There are seven steps you can take to improve your daily work efficiency.

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How can we improve efficiency in our daily, modern lives?

This is an issue that’s near and dear to all of our hearts. Between email notifications, dings from LinkedIn, and texts and calls from friends, family, co-workers, bosses, distant relatives, etc., certain things can really knock you off your game. 

However, there are seven steps you can take to improve your work efficiency. 

1. Admit and realize that no one is good at multitasking. It’s a fallacy to even think that we can multitask and do it effectively, because we really don’t, and studies bear this out. We’re much better at focusing on one task and doing it really well until you’re finished, then moving onto the next task, and so on. This way, you’ll do a wonderful job for the task you’re focusing on instead of just an “okay” job. 

2. Close your emails. This way, you can focus on other critical activity. There are times to focus on emails and times to close those emails so you can focus on what you’re doing.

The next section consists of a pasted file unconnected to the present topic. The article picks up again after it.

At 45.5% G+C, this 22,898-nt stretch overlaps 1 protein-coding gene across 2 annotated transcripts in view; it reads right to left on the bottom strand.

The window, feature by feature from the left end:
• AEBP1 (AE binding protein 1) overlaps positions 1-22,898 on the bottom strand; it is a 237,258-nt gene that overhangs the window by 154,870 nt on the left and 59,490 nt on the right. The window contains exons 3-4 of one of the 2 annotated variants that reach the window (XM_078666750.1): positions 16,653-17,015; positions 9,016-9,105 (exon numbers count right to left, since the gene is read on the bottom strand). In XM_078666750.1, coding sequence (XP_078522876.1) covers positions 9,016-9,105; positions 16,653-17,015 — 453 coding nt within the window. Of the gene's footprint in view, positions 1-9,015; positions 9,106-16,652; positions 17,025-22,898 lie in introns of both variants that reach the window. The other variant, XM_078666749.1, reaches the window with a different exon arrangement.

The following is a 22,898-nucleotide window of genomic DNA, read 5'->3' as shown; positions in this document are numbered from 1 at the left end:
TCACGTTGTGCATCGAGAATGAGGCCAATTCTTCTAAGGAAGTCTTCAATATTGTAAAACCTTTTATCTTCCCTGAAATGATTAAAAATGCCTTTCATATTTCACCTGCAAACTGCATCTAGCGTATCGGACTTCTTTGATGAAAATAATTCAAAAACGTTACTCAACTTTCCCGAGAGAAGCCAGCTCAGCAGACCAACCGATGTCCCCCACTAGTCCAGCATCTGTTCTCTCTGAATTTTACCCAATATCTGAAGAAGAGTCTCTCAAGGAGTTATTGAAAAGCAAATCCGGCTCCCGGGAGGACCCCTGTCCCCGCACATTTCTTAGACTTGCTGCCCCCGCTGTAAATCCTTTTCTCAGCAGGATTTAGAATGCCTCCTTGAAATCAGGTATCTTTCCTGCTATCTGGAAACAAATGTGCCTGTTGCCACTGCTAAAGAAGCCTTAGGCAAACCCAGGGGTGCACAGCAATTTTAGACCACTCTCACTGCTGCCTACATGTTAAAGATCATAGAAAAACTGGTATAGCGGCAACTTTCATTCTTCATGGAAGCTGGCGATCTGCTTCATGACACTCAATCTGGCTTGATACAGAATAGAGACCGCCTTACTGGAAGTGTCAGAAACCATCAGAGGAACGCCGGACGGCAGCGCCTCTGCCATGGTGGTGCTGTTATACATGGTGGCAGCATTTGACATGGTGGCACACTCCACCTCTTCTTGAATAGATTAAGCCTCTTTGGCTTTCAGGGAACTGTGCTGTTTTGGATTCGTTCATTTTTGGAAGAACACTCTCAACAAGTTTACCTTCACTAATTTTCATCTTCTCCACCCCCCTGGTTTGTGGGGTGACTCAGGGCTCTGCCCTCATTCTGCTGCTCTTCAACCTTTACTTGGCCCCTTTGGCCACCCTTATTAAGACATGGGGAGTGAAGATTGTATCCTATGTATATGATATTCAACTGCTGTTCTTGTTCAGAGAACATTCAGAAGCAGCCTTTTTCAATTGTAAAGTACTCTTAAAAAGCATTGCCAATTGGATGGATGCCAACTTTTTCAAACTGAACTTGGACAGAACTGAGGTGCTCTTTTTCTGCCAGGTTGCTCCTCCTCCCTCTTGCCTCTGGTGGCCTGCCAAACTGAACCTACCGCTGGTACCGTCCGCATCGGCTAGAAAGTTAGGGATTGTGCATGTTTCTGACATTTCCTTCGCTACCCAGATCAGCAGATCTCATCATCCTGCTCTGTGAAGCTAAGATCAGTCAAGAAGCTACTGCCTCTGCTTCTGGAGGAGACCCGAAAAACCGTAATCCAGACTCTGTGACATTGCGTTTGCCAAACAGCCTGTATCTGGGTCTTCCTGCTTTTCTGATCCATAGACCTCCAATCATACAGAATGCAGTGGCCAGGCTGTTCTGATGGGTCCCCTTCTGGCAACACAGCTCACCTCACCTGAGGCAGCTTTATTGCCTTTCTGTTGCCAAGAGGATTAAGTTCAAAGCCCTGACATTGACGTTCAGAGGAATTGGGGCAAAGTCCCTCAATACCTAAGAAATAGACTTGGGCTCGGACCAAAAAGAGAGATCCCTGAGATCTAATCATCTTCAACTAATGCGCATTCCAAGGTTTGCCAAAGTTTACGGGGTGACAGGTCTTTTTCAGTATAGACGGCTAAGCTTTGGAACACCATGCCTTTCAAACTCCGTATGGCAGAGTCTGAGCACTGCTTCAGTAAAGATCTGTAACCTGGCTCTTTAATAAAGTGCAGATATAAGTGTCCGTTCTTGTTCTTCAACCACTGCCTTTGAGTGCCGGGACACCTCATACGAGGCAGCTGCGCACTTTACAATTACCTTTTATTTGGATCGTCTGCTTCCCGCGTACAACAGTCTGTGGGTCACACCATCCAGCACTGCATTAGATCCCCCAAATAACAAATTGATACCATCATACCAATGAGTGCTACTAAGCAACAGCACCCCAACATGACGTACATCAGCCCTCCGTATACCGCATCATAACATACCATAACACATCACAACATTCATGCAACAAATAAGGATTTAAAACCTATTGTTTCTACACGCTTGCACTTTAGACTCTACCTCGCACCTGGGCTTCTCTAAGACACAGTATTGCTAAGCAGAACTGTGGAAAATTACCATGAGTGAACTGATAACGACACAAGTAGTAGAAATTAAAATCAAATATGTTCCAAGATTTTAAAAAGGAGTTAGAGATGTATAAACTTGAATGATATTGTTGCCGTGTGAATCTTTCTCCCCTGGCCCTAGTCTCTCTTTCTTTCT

3. Silence your phone. If you’re in an important meeting or working within a time frame where it’s crucial that you do a good job with the task at hand, silence your phone. 

These tips will help improve your daily efficiency.

4. Create and prioritize a to-do list. During the night before or early in the morning when you’re having your coffee, write down your top 10 things that you know you really have to do today and prioritize them in order of importance from one to 10. It’s okay to not get all 10 of those items accomplished. If you only get seven of them done, you can always get to the other three tomorrow when you start the list-making process all over again. Whichever task was No. 8 yesterday may be lower or higher on the list today. 5. Delegate work to other team members. Look at the things on your plate and ask what you can delegate to someone else. Who knows—that someone might be better at doing certain work than you are. 6. Think about what activities aren’t worth your time. If you can calculate what your time is worth per hour, ask what kind of work you can outsource to other people so that your time becomes more valuable and you can focus more on doing what you’re good at. 7. Block your time. Use time blocking to schedule your time—not only for the important things but also for coffee breaks and personal time you might want to spend with your family. Tools like Calendly can be very helpful in this regard. If you have any other questions about how to improve efficiency in your daily life or would like more information, feel free to give me a call or send me an email. I’d be happy to help you.